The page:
This weekend I went to a flea market that had an “antique store liquidation sale” in an adjacent building. The building contained numerous rows of furniture. I would guess between 70-100 pieces total. The event was advertised on television and radio as an antique tag sale however; all the pieces were pricey reproductions.
I wanted to take pictures, but there were signs posted stating, “no cameras”. It would have been difficult to snap a shot because there were sales staff cruising through the isles constantly. I looked on the web for images of this type of furniture for my blog, but I only found one example that resembled the inventory I saw (see pic).
The furniture spanned many periods including colonial, country/primitive, Arts and Crafts, Shaker, fantasy/eye sore, and a style I will simply call “Tacky Asian”. All of the pieces had an oil rubbed look (like Pottery Barn furniture) with artificial distressing under the finish. The wood species appeared to be the same for every piece. It was soft wood with no prominent grain pattern.
The construction of each piece was poor with horrible dovetailing, chunky proportions, visible plane marks, weeping glue joints that did not get sanded, etc. The hardware was thin, artificially patinated, and too exaggerated for each period (particularly the Arts and Crafts and Asian pieces). The interiors of the cabinets also had an imported smell that resembles the odor of poorly tanned leather from India or Mexico, or the smell of every Pier One Imports store I’ve been in.
Each piece was marked with a sales tag bearing the name of the piece, period of manufacture, and price. My wife and I chuckled over the circa 1900 Arts and Crafts entertainment center… perfect for your turn of the century big screen Television. I felt a pit in my stomach as I walked past pieces with a red “Sold” tag dangling from them because many of them had sold for what a real example would cost.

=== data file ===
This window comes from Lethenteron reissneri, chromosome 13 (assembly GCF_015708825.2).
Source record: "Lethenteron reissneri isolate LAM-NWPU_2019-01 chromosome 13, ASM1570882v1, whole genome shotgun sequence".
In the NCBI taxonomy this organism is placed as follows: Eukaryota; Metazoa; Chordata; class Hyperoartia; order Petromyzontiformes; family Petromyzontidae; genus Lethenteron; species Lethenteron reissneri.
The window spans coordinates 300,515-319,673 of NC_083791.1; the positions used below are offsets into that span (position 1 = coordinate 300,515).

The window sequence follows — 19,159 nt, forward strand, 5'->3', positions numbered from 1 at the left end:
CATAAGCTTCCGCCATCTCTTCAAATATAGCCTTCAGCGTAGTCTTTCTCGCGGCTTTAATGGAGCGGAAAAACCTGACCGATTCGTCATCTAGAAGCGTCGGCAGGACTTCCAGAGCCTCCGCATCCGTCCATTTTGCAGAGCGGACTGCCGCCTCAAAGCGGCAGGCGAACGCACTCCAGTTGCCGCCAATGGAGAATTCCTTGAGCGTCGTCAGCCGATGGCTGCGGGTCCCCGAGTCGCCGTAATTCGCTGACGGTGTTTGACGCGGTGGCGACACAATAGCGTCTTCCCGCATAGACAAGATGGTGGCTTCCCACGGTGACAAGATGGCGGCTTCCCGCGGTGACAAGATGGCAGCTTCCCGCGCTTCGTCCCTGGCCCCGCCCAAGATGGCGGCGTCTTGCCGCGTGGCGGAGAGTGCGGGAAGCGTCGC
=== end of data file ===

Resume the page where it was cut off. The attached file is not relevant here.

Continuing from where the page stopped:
I guess the moral of this story is buyer beware. Study real antique pieces before spending money on anything and learn from experts you trust. Once you have been around real antiques, fakes will stick out and offend your eyes.
The pieces I’ve mentioned in this blog were probably made with the intent of being marketed as inexpensive reproductions. It was the people leasing the building space for the liquidation sale that were misleading the public. Cheap repros are easy to spot, but there are also fakes created by skilled craftsman. These pieces require serious examination of the wood, construction, smell, finish, and hardware. You also have to watch out for period pieces that have been refurbished.
Sellers seldom mention flaws in pieces they are selling, unless you ask direct questions. I’ve also learned when you are evaluating an item with the intent to purchase, if something doesn’t add up it’s best to walk away from the piece because you will never be fully content with it.